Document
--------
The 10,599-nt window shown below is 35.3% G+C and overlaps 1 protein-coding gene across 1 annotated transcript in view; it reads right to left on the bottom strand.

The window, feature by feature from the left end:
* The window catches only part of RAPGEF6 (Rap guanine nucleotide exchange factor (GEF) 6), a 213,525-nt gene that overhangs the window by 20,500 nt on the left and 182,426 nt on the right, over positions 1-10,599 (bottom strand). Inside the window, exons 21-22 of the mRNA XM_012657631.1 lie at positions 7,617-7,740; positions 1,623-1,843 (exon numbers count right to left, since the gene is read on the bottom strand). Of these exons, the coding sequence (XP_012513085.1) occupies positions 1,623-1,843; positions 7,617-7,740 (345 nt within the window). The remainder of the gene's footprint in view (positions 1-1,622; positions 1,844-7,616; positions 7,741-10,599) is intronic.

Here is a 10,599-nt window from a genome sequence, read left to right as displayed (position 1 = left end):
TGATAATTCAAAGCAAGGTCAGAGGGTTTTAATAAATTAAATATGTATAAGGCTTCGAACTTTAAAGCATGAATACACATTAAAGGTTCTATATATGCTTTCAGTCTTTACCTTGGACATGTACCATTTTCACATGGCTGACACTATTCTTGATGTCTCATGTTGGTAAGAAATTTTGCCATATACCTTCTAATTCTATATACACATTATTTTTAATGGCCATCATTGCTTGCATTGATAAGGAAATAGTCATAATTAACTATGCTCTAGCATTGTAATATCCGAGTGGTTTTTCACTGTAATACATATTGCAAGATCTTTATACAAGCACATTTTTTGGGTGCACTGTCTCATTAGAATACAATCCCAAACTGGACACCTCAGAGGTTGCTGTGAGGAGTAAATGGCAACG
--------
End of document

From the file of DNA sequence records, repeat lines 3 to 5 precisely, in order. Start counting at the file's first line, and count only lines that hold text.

* The window catches only part of RAPGEF6 (Rap guanine nucleotide exchange factor (GEF) 6), a 213,525-nt gene that overhangs the window by 20,500 nt on the left and 182,426 nt on the right, over positions 1-10,599 (bottom strand). Inside the window, exons 21-22 of the mRNA XM_012657631.1 lie at positions 7,617-7,740; positions 1,623-1,843 (exon numbers count right to left, since the gene is read on the bottom strand). Of these exons, the coding sequence (XP_012513085.1) occupies positions 1,623-1,843; positions 7,617-7,740 (345 nt within the window). The remainder of the gene's footprint in view (positions 1-1,622; positions 1,844-7,616; positions 7,741-10,599) is intronic.

Here is a 10,599-nt window from a genome sequence, read left to right as displayed (position 1 = left end):
TGATAATTCAAAGCAAGGTCAGAGGGTTTTAATAAATTAAATATGTATAAGGCTTCGAACTTTAAAGCATGAATACACATTAAAGGTTCTATATATGCTTTCAGTCTTTACCTTGGACATGTACCATTTTCACATGGCTGACACTATTCTTGATGTCTCATGTTGGTAAGAAATTTTGCCATATACCTTCTAATTCTATATACACATTATTTTTAATGGCCATCATTGCTTGCATTGATAAGGAAATAGTCATAATTAACTATGCTCTAGCATTGTAATATCCGAGTGGTTTTTCACTGTAATACATATTGCAAGATCTTTATACAAGCACATTTTTTGGGTGCACTGTCTCATTAGAATACAATCCCAAACTGGACACCTCAGAGGTTGCTGTGAGGAGTAAATGGCAACG